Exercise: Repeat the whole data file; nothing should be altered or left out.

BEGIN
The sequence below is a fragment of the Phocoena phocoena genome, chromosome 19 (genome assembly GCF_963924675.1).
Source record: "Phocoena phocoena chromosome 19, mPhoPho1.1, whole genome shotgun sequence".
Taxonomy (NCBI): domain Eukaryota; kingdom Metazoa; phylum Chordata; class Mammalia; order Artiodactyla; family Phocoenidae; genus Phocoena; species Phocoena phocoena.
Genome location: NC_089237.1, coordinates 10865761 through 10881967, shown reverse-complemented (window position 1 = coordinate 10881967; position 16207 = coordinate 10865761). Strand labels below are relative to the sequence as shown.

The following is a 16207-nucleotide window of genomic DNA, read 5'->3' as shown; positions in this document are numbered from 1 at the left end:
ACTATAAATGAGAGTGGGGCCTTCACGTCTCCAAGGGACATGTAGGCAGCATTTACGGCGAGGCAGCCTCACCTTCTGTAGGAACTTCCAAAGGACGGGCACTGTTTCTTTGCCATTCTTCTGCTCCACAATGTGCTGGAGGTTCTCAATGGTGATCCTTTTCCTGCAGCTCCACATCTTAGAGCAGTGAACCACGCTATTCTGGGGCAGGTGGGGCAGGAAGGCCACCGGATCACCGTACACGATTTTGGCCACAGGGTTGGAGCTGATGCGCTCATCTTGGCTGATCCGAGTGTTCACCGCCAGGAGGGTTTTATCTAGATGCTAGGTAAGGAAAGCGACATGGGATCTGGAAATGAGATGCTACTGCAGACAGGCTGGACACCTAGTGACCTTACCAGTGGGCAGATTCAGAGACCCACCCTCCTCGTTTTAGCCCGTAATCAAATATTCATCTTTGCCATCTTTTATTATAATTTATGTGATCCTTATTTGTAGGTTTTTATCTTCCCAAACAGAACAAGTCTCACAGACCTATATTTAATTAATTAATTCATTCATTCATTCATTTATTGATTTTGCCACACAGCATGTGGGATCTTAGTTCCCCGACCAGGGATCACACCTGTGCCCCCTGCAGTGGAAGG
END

The sequence below is a fragment of the Phocoena phocoena genome, chromosome 19 (genome assembly GCF_963924675.1).
Source record: "Phocoena phocoena chromosome 19, mPhoPho1.1, whole genome shotgun sequence".
Taxonomy (NCBI): domain Eukaryota; kingdom Metazoa; phylum Chordata; class Mammalia; order Artiodactyla; family Phocoenidae; genus Phocoena; species Phocoena phocoena.
Genome location: NC_089237.1, coordinates 10865761 through 10881967, shown reverse-complemented (window position 1 = coordinate 10881967; position 16207 = coordinate 10865761). Strand labels below are relative to the sequence as shown.

The following is a 16207-nucleotide window of genomic DNA, read 5'->3' as shown; positions in this document are numbered from 1 at the left end:
ACTATAAATGAGAGTGGGGCCTTCACGTCTCCAAGGGACATGTAGGCAGCATTTACGGCGAGGCAGCCTCACCTTCTGTAGGAACTTCCAAAGGACGGGCACTGTTTCTTTGCCATTCTTCTGCTCCACAATGTGCTGGAGGTTCTCAATGGTGATCCTTTTCCTGCAGCTCCACATCTTAGAGCAGTGAACCACGCTATTCTGGGGCAGGTGGGGCAGGAAGGCCACCGGATCACCGTACACGATTTTGGCCACAGGGTTGGAGCTGATGCGCTCATCTTGGCTGATCCGAGTGTTCACCGCCAGGAGGGTTTTATCTAGATGCTAGGTAAGGAAAGCGACATGGGATCTGGAAATGAGATGCTACTGCAGACAGGCTGGACACCTAGTGACCTTACCAGTGGGCAGATTCAGAGACCCACCCTCCTCGTTTTAGCCCGTAATCAAATATTCATCTTTGCCATCTTTTATTATAATTTATGTGATCCTTATTTGTAGGTTTTTATCTTCCCAAACAGAACAAGTCTCACAGACCTATATTTAATTAATTAATTCATTCATTCATTCATTTATTGATTTTGCCACACAGCATGTGGGATCTTAGTTCCCCGACCAGGGATCACACCTGTGCCCCCTGCAGTGGAAGG